Illinois public and private sector leaders are joining U.S. Rep. Bill Foster (D-IL,11) in an effort to help boost jobs and economic development in Will County and the Chicago region.
Foster kicked off his "Project Growth" initiative at a panel discussion in Joliet on Friday. The endeavor is focused on four key issues: education, manufacturing, strengthening the middle-class and transportation.
“My goal in launching Project Growth is to do deep examinations of what’s working in our communities, what isn’t working, and what we can be doing to better support job creation and more economic development,” the congressman said at the launch of his new initiative.
Last year, Foster visited more than 145 businesses and groups in the district, which includes parts of Will, DuPage, Kane, Kendall, and Cook counties, to learn about the opportunities and challenges community members are facing. Project Growth builds on that outreach and looks to bring stakeholders together to develop an agenda focused on growing the local economy and bringing jobs and opportunity to the region, the congressman said.
Friday's discussion mostly focused on Will County, but Foster plans to hold a similar talk in Aurora, which is located in Kendall, Will, DuPage and Kane counties, in the coming weeks.
Panelists centered the dialogue around the mismatch between the skills workers in the region have and the skills that jobs require.
Will County’s unemployment rate stood at 9.8 percent last month, which is higher than the state's February jobless rate of 9.4 percent.
"That's horrible," stressed John Greuling, president and CEO of the Will County Center for Economic Development.
Greuling said Will County is creating good jobs, pointing to the 5,290 postings for jobs in the area last month, according to data from the Workforce Investment Board of Will County. The problem is that many employers simply cannot find qualified applicants to fill open positions.
"It's a tragedy when a worker is staying home unemployed and the business manager is frustrated that their business is not growing because they haven't discovered each other or the worker hasn't taken the training," Foster stressed.
Romeoville-based Nanophase Technologies, which manufactures and sells engineered nanomaterial products, is one Will County company looking to hire engineers.
"They are very difficult to find,” said Nancy Baldwin, the company's vice president.
The local manufacturing industry and educational institutions need to form better partnerships, panelists said.
Joan Wisniewski, human resources manager for Pactiv, a food and drink packaging manufacturer with a facility in Bolingbrook, said students may not be aware of the range of job opportunities in the manufacturing industry.
"Some of the issues that we're facing in manufacturing are, on one hand, an aging workforce and, on the other hand, a young workforce that really doesn't have a lot of interest in manufacturing," she said.
Lewis University President James Gaffney suggested that a survey be conducted of all the local academic, training or certificate programs that exist or are in the works. The aim is to link the programs with target industries.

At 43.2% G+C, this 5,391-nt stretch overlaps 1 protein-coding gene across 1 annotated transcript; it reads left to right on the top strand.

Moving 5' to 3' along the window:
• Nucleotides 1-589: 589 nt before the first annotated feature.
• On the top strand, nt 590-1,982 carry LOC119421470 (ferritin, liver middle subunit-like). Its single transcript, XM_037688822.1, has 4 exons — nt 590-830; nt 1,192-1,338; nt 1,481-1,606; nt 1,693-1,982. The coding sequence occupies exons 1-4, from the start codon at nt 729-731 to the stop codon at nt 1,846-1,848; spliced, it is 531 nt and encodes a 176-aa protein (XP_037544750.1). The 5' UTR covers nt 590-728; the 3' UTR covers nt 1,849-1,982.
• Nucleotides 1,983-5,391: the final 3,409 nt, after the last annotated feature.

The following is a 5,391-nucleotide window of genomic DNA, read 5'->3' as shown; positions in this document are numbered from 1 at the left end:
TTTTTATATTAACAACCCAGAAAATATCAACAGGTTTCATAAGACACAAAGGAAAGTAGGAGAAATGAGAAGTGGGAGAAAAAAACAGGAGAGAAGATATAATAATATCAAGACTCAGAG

Gaffney said the university wants to host a collaboration summit to bring together higher education and business leaders. The summit will help education professionals identify the needs of businesses and what type of skills they want their future employees to have.
Increased online education is also key, Foster said.
"Many people that want to upgrade their work skills are finding that [online education] is a workable thing," the congressman added. "A single mom that has a kid to take care of can still complete an online course without paying for a babysitter and so on. That really opens up a lot of windows for the continuing career education that is going to be such an important part of the future of everyone's career."
Some of the emerging career fields in Will County involve energy, logistics, transportation, life sciences, retail, health care, advance manufacturing and food processing, Greuling said.
"The industries that brought us to the dance are still very important to us, and those are traditional industries like Caterpillar, our oil refineries, Citgo and ExxonMobil, our chemical companies, all of them have gone through incredible transformation, and they're making huge investments," he noted. "The challenge for us, we're not going to see as many new jobs coming out of those sectors."
Another component of the Project Growth initiative is to "push very aggressively" for federal legislation aligned with Project Growth's priorities, Foster said.
The Fair Minimum Wage Act of 2013, which would gradually raise the federal minimum wage from $7.25 to $10.10 per hour over a two-year period, is one of the priority measures. Foster has co-sponsored the bill. The congressman has also signed onto the Emergency Unemployment Compensation Act, which would renew the now-expired federal program that provides emergency unemployment benefits.
Other Project Growth priorities include moving the controversial Illiana Highway project forward. The 47-mile tollway would connect I-55 in southern Will County to I-65 in Indiana. Foster also has a measure, the National Fab Lab Network Act, that would set up a national network of digital fabrication labs in an effort to promote advanced U.S. manufacturing, among other pieces of legislation aligned with Project Growth's agenda.